A typical example of a psychotic episode is feeling bugs crawling underneath the skin, causing the individual to try and peel off their skin.
Psychotic states may last from hours to days. They happen because different parts of the brain are damaged and struggling to communicate with each other.
While not everyone who uses ice will experience psychosis, high doses and long-term use of ice can cause the condition. Symptoms will disappear a few days after going off the drug, which is why someone who’s addicted to it must immediately get the necessary help.
How to Help Someone Get Off Ice
Treating ice addiction is extremely hard, especially if the person downplays the addiction. They may argue that they’re not yet ready to stop, or claim that they’re not really addicted. Loved ones should access medical help and support options in order to address the person’s dependence.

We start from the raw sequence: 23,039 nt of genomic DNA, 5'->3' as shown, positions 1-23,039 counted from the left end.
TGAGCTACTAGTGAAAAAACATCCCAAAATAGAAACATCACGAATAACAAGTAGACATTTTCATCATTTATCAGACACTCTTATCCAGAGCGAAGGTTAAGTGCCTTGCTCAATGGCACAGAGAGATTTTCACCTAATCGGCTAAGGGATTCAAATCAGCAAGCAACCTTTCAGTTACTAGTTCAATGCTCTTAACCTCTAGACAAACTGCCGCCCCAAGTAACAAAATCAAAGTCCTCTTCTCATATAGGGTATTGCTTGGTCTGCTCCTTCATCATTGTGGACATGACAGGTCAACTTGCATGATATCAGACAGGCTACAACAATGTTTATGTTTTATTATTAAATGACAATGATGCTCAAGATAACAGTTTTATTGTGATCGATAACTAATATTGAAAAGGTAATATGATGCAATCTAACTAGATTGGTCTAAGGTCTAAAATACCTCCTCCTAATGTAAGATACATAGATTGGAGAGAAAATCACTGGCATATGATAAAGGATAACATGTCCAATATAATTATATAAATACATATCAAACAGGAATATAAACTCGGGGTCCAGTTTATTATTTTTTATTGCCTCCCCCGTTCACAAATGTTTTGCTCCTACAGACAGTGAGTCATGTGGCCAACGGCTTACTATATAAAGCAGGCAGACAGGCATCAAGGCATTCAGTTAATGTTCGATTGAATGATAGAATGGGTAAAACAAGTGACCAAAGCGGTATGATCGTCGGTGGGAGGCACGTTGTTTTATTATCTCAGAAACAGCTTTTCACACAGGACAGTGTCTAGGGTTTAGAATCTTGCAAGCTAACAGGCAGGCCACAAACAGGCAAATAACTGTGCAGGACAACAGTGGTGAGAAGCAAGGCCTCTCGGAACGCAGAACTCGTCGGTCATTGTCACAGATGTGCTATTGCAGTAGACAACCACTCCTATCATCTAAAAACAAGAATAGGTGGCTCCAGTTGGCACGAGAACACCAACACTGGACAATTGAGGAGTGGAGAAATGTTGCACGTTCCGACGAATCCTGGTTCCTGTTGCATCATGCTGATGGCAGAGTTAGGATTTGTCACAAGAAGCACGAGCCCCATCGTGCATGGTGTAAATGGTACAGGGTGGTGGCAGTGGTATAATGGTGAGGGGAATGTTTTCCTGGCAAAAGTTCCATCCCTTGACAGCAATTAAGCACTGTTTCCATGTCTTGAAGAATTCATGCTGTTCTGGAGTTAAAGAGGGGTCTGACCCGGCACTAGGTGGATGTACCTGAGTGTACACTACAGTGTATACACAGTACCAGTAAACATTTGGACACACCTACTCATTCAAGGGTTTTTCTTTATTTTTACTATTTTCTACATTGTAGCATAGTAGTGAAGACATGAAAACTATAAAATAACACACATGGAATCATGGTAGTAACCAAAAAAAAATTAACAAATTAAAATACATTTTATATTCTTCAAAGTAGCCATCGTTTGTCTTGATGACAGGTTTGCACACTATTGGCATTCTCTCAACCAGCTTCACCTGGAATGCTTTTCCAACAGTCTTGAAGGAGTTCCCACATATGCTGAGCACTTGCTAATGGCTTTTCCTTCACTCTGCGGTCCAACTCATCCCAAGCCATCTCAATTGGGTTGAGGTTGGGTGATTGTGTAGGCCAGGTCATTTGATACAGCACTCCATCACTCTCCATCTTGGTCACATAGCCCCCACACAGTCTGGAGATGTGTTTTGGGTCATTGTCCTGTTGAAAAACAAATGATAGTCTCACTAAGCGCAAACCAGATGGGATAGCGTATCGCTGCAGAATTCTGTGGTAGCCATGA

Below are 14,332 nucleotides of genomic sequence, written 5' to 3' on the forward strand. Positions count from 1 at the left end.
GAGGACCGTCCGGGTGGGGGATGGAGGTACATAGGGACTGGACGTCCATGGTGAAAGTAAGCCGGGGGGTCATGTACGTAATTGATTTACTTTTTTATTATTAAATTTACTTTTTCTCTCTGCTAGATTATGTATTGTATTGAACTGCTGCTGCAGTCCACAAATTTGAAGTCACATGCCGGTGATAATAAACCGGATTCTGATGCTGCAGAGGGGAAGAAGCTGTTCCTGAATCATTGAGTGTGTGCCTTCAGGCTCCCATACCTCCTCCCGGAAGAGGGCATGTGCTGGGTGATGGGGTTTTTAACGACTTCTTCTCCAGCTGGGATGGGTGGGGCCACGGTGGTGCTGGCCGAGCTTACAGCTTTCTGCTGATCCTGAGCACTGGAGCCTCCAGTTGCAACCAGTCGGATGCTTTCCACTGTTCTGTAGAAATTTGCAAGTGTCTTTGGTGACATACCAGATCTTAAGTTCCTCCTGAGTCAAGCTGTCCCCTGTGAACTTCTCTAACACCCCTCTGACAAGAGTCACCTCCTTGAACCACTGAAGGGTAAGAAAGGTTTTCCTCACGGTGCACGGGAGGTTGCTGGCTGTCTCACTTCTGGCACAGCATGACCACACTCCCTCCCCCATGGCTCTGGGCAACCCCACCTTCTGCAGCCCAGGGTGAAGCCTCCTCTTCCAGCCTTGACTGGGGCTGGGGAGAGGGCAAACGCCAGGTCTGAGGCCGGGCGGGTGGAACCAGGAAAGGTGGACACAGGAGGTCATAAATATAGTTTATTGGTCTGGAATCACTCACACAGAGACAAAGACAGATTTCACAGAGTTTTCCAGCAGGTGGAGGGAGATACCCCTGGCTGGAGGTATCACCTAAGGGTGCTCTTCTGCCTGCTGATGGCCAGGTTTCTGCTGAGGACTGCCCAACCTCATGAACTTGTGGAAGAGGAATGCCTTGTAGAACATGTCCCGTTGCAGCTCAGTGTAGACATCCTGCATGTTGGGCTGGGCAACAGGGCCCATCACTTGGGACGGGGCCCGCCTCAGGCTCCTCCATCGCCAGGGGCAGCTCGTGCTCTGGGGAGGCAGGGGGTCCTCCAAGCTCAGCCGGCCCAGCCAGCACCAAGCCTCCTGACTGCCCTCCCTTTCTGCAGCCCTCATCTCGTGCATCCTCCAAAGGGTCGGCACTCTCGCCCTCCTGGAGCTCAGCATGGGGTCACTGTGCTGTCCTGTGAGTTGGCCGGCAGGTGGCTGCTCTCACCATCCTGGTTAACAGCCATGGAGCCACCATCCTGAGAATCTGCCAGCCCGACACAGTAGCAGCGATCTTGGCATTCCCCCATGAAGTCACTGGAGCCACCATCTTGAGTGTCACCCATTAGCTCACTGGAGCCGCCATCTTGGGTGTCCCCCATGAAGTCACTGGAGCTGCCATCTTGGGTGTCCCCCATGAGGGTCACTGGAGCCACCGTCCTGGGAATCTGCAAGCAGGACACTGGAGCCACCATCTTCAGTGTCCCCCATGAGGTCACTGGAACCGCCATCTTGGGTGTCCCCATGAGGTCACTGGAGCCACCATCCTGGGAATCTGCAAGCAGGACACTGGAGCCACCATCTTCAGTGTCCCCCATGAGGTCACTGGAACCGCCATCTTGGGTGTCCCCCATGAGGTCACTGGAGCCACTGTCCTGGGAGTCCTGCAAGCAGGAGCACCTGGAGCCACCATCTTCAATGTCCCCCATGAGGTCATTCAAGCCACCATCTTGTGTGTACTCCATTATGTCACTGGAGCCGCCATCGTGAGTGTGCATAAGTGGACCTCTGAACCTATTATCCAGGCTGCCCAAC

Giving up ice after long-term use is challenging because the body has become accustomed to it. They will definitely undergo withdrawal symptoms that could last weeks or even months, depending on how damaged the system is.
A person in withdrawal may experience symptoms such as:
- Extreme craving for ice
- Increased appetite
- Confusion and irritability
- Aches and pains
- Fluctuating between insomnia and hypersomnia
- Lack of energy
- Anxiety, depression and paranoia
- Itchy eyes
It’s important to note that while some symptoms are acute and last only weeks, others may last longer. The profound physical impact of the drug will depend on one’s body constitution, length of drug misuse and other factors. Regardless, it’s crucial that they have the right support during and after their recovery program.